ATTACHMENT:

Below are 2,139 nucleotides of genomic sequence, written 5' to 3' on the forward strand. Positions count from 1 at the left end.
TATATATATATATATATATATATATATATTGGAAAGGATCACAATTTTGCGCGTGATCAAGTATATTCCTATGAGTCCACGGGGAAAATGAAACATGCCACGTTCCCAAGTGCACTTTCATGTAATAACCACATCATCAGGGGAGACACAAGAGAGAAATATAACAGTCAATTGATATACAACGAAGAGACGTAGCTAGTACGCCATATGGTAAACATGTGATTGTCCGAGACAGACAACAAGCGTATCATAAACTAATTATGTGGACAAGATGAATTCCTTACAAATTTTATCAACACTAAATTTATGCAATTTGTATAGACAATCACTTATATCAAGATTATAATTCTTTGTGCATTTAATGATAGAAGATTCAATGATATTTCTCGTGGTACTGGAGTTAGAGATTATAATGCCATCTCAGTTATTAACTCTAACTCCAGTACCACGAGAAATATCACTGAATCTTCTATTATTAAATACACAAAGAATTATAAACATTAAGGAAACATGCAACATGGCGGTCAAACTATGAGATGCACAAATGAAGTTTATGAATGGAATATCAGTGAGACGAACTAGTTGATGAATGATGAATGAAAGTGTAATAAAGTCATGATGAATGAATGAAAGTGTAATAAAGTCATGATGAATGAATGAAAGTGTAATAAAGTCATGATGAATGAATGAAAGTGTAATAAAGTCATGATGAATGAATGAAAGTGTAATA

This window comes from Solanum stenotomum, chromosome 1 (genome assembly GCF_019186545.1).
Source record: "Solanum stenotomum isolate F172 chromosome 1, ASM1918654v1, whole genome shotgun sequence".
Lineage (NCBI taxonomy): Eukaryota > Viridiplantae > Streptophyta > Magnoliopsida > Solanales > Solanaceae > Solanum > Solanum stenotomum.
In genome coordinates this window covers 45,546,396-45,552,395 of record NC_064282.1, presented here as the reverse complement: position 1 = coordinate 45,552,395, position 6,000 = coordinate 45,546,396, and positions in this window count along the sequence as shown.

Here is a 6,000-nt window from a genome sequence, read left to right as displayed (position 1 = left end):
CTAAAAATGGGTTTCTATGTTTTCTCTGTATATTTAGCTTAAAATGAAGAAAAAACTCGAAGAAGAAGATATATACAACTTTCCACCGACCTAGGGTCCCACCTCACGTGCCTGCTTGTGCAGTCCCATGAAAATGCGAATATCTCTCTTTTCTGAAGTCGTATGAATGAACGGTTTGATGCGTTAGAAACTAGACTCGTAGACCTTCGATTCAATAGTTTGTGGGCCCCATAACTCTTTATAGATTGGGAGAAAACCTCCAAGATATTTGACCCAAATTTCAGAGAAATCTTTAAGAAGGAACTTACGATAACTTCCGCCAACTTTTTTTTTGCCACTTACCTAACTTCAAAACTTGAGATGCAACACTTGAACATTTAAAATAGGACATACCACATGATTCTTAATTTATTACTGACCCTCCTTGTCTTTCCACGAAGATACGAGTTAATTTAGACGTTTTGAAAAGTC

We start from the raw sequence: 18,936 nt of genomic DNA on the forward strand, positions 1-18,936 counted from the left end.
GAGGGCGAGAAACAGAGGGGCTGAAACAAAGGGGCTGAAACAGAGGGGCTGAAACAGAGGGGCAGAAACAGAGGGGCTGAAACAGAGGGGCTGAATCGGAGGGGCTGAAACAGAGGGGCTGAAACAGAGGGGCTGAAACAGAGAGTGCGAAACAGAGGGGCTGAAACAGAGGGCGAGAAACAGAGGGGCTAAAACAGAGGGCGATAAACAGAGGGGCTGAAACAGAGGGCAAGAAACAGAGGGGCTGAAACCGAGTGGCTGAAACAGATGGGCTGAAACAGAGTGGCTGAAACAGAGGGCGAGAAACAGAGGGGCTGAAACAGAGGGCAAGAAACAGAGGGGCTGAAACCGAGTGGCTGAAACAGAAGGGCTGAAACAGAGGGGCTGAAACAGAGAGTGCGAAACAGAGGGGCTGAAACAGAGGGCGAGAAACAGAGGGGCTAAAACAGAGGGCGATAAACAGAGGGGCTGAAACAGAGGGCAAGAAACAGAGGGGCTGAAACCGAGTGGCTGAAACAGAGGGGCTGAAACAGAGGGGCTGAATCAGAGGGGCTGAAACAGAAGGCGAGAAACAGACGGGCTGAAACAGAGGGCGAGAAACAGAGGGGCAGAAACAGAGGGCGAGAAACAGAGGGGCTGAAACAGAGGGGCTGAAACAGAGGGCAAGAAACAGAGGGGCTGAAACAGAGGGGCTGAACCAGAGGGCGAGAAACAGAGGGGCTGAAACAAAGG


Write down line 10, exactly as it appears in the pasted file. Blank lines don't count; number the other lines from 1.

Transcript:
GAGGGCGAGAAACAGAGGGGCTGAAACAAAGGGGCTGAAACAGAGGGGCTGAAACAGAGGGGCAGAAACAGAGGGGCTGAAACAGAGGGGCTGAATCGGAGGGGCTGAAACAGAGGGGCTGAAACAGAGGGGCTGAAACAGAGAGTGCGAAACAGAGGGGCTGAAACAGAGGGCGAGAAACAGAGGGGCTAAAACAGAGGGCGATAAACAGAGGGGCTGAAACAGAGGGCAAGAAACAGAGGGGCTGAAACCGAGTGGCTGAAACAGATGGGCTGAAACAGAGTGGCTGAAACAGAGGGCGAGAAACAGAGGGGCTGAAACAGAGGGCAAGAAACAGAGGGGCTGAAACCGAGTGGCTGAAACAGAAGGGCTGAAACAGAGGGGCTGAAACAGAGAGTGCGAAACAGAGGGGCTGAAACAGAGGGCGAGAAACAGAGGGGCTAAAACAGAGGGCGATAAACAGAGGGGCTGAAACAGAGGGCAAGAAACAGAGGGGCTGAAACCGAGTGGCTGAAACAGAGGGGCTGAAACAGAGGGGCTGAATCAGAGGGGCTGAAACAGAAGGCGAGAAACAGACGGGCTGAAACAGAGGGCGAGAAACAGAGGGGCAGAAACAGAGGGCGAGAAACAGAGGGGCTGAAACAGAGGGGCTGAAACAGAGGGCAAGAAACAGAGGGGCTGAAACAGAGGGGCTGAACCAGAGGGCGAGAAACAGAGGGGCTGAAACAAAGG